In modern Chinese aesthetics and literary criticism, Zhu Guangqian
(1897-1986) is one ofthe most well-known theorists and a writer renowned both amongst
Chinese intellectuals and the many young readers who enjoy accessible versions of his
theories. In the 1980s, Zhu's status as an influential figure was heightened once more
through the debates over socialist alienation in Marxist humanism and 'Culture Fever.'
His emphasis on the aesthetic dimension of art was at odds with prevailing
contemporary views on political utility in art. In consequence, the literary theory and
aesthetics of his early stage were, until the 1980s, criticised in mainland China for their
idealist tendencies. Although there have been some studies on Zhu's contributions to
modern Chinese aesthetic theory and literary criticism, there has been little comprehensive
research on the formation and development of his thought.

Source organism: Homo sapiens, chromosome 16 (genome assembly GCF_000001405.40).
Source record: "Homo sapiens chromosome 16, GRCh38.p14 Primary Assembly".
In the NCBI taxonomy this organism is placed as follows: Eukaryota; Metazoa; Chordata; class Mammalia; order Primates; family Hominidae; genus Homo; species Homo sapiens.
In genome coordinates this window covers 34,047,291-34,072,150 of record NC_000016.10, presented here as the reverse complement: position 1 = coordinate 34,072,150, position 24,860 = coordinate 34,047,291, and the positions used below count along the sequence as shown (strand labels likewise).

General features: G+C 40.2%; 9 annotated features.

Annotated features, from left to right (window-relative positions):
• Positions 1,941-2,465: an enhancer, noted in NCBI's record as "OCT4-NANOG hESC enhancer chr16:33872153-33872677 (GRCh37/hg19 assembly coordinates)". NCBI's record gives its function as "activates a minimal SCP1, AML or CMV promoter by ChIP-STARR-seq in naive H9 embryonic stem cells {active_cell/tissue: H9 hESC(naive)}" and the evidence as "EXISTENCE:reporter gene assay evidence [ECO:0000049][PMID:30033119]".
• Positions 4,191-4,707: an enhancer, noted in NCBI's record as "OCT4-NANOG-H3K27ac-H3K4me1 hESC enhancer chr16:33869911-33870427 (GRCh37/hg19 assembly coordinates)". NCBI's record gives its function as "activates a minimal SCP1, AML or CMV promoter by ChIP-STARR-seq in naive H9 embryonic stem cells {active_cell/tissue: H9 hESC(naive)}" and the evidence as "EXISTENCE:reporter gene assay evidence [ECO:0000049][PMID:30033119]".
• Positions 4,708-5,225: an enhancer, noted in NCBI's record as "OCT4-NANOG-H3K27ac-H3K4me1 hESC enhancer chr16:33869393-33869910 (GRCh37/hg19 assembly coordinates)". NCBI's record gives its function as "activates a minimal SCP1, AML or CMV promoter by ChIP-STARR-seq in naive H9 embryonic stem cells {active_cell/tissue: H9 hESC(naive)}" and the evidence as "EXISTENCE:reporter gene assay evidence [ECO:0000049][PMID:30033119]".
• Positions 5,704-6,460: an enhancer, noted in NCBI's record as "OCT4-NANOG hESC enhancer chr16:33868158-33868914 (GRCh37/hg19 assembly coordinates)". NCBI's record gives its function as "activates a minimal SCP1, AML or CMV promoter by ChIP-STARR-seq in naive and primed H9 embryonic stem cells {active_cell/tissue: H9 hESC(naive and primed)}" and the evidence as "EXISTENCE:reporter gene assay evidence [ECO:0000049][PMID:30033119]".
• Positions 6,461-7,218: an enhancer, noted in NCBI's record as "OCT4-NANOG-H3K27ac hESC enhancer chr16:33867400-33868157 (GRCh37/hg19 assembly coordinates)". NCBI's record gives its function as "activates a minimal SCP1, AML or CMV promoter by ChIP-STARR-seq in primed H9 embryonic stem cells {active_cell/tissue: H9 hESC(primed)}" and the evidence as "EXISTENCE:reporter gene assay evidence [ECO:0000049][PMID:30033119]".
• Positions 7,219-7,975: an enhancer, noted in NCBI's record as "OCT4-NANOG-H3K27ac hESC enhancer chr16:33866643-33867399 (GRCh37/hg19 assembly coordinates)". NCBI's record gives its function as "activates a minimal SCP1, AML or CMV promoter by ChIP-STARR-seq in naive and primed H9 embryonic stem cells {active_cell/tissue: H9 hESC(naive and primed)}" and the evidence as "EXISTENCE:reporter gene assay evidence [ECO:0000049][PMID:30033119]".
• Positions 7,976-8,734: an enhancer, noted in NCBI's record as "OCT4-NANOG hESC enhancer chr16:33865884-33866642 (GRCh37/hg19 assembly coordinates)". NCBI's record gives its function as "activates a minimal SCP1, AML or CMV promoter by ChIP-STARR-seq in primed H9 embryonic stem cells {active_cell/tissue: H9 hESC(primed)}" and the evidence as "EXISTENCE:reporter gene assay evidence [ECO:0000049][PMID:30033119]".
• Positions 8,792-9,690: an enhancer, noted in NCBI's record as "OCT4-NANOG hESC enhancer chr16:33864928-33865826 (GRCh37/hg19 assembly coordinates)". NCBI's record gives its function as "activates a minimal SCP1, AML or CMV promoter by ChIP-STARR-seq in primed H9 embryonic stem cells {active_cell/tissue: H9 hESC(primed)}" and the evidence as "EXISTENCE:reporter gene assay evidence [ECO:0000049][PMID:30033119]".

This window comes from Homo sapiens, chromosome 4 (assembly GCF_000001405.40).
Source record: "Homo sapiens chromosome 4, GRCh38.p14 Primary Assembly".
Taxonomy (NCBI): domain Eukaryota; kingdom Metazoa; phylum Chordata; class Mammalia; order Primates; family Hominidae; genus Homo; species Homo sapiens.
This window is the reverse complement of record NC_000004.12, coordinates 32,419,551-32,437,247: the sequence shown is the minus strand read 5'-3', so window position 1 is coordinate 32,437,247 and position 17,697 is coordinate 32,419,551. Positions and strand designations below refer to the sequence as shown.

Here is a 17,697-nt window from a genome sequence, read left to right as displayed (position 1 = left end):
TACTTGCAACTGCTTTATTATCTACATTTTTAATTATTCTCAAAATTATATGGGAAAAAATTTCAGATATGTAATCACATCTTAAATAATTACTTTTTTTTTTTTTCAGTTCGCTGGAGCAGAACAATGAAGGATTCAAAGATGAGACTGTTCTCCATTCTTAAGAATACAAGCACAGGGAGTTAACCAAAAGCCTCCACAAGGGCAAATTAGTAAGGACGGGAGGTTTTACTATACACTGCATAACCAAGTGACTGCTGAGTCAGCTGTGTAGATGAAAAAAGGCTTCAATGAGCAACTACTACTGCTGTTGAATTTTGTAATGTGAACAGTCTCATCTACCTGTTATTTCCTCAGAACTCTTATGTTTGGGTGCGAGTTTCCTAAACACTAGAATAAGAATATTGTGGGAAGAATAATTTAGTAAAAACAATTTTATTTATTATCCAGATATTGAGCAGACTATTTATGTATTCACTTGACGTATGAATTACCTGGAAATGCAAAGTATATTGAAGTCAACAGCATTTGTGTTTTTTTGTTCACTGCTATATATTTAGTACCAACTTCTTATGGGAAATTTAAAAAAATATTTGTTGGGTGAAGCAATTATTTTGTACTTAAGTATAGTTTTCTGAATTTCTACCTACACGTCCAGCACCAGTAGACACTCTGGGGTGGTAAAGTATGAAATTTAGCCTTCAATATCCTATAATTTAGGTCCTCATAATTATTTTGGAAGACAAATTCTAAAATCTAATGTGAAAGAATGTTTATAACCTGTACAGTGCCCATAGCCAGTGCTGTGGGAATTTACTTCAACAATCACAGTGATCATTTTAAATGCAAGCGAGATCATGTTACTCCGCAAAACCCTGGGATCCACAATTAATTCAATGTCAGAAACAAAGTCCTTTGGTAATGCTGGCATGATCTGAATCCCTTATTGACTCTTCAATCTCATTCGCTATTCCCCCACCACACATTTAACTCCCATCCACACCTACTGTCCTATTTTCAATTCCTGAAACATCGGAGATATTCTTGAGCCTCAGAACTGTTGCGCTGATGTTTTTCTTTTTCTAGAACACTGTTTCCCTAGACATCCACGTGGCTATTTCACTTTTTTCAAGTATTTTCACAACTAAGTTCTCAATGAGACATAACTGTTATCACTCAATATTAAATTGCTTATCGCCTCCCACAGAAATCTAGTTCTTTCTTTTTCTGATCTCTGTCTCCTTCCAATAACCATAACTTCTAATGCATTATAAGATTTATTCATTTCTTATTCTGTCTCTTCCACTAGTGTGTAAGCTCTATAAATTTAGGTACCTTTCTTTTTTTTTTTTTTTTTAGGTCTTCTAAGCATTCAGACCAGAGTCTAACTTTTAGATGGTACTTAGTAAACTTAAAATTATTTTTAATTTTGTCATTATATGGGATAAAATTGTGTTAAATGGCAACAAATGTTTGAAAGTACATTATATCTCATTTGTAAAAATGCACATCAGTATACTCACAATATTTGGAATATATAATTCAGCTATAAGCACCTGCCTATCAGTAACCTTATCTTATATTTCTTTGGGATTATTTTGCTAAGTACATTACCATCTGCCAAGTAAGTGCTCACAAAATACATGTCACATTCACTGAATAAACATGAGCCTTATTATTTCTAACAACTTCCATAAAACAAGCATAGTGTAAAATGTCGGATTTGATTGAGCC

This thesis is, therefore, concerned to provide a detailed reconstruction and analysis
ofthese relatively neglected aspects ofZhu's thought throughout his life. I seek to show
that Zhu offers a unique attitude towards the intellectual turmoil ofChina since the 1920s
and a highly original account ofthe reciprocity of traditional Chinese ethical ideals and
Western thinking derived from his education in both China and Europe and developed
throughout his further studies ofWestern thinkers. While examining Zhu's interpretation
of aesthetic experience and Western theories of aesthetics and psychology, I argue that
despite the apparent influence ofWestern ideas on the formation ofhis theories, his unique
attitude is steeped in traditional Chinese thought. Unlike previous studies, this thesis also
argues that there is consistency in his thinking between in the first halfand the second half
of the 20th century.